Our case confirms that laboratory findings may demonstrate a decrease in the haemoglobin level, although this may be misleading early in the course. Leukocytosis, thrombocytosis, and prolonged clotting studies in patients on oral anticoagulation may also be present [9]. Patients on warfarin must be under close monitoring of INR. Patients with INR level >3 have shown a 5 times increased risk of hemorrhagic complication [10]. In addition, hypertension and renal or cerebrovascular diseases show a high prevalence in the elderly and significantly increase the bleeding risk [11]. Moreover, the high incidence of dementia in the elderly leads sometimes to overdosage of oral anticoagulants, increasing by this way the risk for SRSH [4, 11].

Both ultrasound examination (US) and computed tomography (CT) are the indicated diagnostic modalities; in our case, they identified the hematoma without doubt [12, 13]. Both methods are useful for differentiating intra-abdominal pathologies and reducing the possibility for unnecessary laparotomy [14]. Ultrasonography remains the first choice as it shows cost and time effectiveness, and it equals with less radiation for the patient, although its sensitivity ranges from 70% to 90% in published reviews [1, 12]. However, CT has 100% sensitivity and specificity for SRSH; therefore, it remains useful for confirming the diagnosis, because most of these patients are elderly cardiac patients, and several acute abdominal conditions including mesenteric ischemia, rupture of an abdominal aneurysm, peptic ulcer disease, and perforation secondary to aspirin must be excluded [4, 5, 14]. CT can also identify whether the bleeding is active or not. Moreover, CT appearance can be useful to classify SRSH into three subtypes based on size and severity (types I–III) [13]. Large hematomas, such as in our case, are considered to be of types II and III.

The difficulties in the correct diagnosis frequently lead to delay in treatment or unneeded surgery. Our patient corresponded to conservative management, as most cases do [15, 16]. Reversal of anticoagulation and resuscitation with fluids and blood products are necessary in general, but anticoagulation is crucial in patients with prosthetic valves, as they have acquired thrombotic diathesis [17]. In Type I hematomas, hospitalisation is not usually required, and the hematoma resorbs spontaneously within 30 days. In Type II lesions, bed rest, intravenous fluid replacement, and analgesia are the appropriate treatment. In Type III lesions, additional blood product transfusions are required. <6> In type II and III hematomas, normalization of coagulation parameters by administration of vitamin K1 and fresh frozen plasma may also be needed [15, 16]. Hence, the need for anticoagulation should be weighed against the risk of rebleeding once the patient is stabilized. In the study by Cherry and Mueller, only 4.8% of the patients had a repeat episode of RSH after the anticoagulation therapy was restarted [8]. Reinitiating anticoagulation was shown to be safe in high-risk patients for thromboembolic events [1618].

Clinical improvement is usually rapid in patients with type I or II SRSH, although our patient was fully stabilized after a week. Spontaneous complete resolution, especially in large hematomas, may take up to three months [19]. In hemodynamically stable patients, the common management, according to some studies, currently continues to be conservative by suspension of the anticoagulation treatment, correction of the anticoagulation state, volume resuscitation, and supportive measures, especially for the elderly [16, 18, 20].

Surgical intervention includes evacuation of the hematoma and ligation of the offending epigastric vessel. Surgery is indicated, by most authors, only for cases that do not respond to supportive management, progressive large hematoma, or uncontrollable hemodynamic patients [15, 20]. However, there are reports where conservative management is adequate and effective for large hematomas as well. In the Berná et al. study, the authors conclude that with early diagnosis and conservative management surgical intervention can be avoided even with large hematomas [16]. Alla et al. underline that invasive procedures or surgery are rarely needed for securing hemostasis and stabilizing hemodynamics [21]. Surgical management is associated with significant morbidity due to the advanced age and multiple comorbidities in elder patients [20]. Therefore, it is reserved for the most severe cases.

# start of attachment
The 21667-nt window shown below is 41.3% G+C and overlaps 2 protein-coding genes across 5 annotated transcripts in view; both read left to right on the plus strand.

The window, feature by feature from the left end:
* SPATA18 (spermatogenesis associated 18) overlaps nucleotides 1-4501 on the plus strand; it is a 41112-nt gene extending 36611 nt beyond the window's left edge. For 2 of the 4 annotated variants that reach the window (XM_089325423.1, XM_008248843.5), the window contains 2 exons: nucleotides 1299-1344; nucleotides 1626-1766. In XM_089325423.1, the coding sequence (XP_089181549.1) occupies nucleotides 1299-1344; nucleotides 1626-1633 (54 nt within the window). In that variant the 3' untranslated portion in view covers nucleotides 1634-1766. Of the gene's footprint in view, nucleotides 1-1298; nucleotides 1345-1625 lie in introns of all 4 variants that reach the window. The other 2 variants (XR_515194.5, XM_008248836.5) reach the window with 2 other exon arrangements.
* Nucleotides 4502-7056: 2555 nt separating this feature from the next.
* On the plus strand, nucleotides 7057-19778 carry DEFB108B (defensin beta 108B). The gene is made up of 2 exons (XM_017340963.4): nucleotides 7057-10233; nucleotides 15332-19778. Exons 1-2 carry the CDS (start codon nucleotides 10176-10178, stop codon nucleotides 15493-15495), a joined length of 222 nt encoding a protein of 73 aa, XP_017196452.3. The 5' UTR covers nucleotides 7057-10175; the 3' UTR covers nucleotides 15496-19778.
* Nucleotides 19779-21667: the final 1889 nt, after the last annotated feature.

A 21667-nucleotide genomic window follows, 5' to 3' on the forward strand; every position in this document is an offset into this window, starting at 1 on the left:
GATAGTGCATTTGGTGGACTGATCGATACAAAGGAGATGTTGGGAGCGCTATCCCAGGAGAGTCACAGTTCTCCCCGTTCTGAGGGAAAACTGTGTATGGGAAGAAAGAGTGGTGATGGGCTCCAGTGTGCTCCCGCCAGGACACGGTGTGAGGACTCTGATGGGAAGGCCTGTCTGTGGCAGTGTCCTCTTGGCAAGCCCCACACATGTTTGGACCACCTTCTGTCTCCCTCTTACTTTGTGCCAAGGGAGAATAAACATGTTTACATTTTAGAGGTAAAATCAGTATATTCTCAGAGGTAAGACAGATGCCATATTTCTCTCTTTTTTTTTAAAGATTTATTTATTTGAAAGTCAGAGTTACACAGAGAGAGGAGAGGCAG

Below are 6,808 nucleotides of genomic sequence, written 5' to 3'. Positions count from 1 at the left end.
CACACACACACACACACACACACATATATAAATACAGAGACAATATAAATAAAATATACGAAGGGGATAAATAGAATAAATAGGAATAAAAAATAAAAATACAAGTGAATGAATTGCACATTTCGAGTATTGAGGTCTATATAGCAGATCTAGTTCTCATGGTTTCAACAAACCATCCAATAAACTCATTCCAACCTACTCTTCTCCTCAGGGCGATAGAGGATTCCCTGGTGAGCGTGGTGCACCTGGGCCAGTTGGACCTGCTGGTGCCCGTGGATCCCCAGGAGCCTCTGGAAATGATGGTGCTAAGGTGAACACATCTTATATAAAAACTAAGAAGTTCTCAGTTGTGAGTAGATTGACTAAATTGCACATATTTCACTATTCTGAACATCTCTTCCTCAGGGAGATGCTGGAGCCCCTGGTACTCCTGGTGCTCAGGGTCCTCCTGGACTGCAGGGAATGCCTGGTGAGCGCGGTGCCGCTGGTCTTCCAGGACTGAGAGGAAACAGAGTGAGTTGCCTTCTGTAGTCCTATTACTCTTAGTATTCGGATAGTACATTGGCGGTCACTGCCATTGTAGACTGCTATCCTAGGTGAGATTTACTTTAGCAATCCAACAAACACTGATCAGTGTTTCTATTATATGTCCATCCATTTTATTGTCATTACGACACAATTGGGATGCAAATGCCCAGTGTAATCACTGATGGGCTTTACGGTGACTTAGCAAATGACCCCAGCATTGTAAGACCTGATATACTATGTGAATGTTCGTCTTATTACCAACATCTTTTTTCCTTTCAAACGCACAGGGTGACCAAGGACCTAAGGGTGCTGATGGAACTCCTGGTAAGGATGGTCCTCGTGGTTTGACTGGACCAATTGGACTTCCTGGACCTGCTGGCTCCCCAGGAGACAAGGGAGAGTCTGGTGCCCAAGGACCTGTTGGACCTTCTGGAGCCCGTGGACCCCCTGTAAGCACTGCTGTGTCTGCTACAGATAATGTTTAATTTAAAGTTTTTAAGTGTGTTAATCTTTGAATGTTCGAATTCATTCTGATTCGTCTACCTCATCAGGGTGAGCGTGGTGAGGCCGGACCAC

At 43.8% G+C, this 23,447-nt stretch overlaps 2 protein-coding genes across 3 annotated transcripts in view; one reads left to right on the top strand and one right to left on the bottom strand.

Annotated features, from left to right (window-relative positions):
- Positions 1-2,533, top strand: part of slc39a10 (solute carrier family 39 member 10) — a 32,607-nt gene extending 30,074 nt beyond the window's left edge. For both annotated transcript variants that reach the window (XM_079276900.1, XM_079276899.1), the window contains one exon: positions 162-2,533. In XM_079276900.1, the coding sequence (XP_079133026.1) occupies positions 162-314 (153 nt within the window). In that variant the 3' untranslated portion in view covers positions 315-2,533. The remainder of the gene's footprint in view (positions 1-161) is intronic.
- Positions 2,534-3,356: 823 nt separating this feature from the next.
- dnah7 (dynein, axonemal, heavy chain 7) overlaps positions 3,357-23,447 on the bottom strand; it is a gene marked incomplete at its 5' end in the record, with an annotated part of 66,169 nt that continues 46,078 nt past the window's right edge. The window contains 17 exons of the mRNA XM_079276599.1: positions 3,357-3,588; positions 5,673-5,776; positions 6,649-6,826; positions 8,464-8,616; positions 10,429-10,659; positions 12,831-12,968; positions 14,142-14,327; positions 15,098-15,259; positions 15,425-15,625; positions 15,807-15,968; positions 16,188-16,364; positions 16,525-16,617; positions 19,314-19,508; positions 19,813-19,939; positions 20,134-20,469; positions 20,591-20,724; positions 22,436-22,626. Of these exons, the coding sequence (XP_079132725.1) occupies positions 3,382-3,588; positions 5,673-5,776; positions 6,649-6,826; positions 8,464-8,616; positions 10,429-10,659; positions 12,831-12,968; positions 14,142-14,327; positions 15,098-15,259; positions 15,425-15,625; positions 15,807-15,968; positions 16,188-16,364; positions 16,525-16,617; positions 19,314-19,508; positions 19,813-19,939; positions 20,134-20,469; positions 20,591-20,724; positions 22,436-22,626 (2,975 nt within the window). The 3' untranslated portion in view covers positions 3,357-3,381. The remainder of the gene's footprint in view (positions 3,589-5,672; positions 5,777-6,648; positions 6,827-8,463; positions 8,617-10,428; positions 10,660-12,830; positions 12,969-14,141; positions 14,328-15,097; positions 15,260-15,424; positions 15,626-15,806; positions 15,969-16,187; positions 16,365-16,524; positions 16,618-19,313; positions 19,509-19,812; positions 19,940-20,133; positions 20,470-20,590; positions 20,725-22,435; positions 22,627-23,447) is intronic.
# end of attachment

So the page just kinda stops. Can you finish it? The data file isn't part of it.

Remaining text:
Regarding alternative interventional options, new methods have become more popular lately. Arteriography is able to identify the precise location of the persistent bleeding while open surgery can be limited by inability to localize and ligate the bleeding vessel [22]. Arteriography with selective embolization of the epigastric arteries has been proved to be a primary therapeutic option for hematomas related to low molecular weight heparin by some authors [23, 24]. Additionally, some reports suggest that pulsed US therapy could achieve resolution of the hematoma much earlier than with the conservative management [25]. It is recommended though for organized and nonrecent hematomas, due to the risk of new bleeding. Unfortunately, these newer methods are not available in all medical facilities.

Regarding prognosis, prompt diagnosis leads usually to a good outcome and resolution without sequelae is the rule, as it was in our case [26]. In some cases, SRSH can lead to serious complications including infection, acute renal failure, myocardial infarction, hypovolemic shock, myonecrosis, and small bowel infarction [27, 28]. However, SRSH is rarely fatal. The overall mortality in patients with SRSH has been reported to be 4%. The mortality is higher (25%) in patients undergoing anticoagulation therapy, whereas mortality rates in iatrogenic RSH and pregnant patients are 18% and 13%, respectively [29]. The high mortality is related to the larger hematomas as well as the increased age and significant comorbidities of these patients. Early diagnosis likely reduces the mortality rate, but no studies to date are available to demonstrate this. The morbidity of SRSH is primarily the result of incorrect diagnosis leading to unnecessary exploratory laparotomy, delay in cessation of anticoagulant therapy, or delay in fluid resuscitation and blood transfusion.

In conclusion, SRSH in elderly is a medical emergency, where the atypical clinical presentation of this entity can delay diagnosis and proper management. The early diagnosis of SRSH is the most important factor of low mortality in the elderly, preventing the unnecessary surgical intervention and determining the success of conservative treatment. Conservative management remains the first therapeutic choice for the elderly.

Conflict of Interests

The authors declare that there is no conflict of interests regarding the publication of this paper.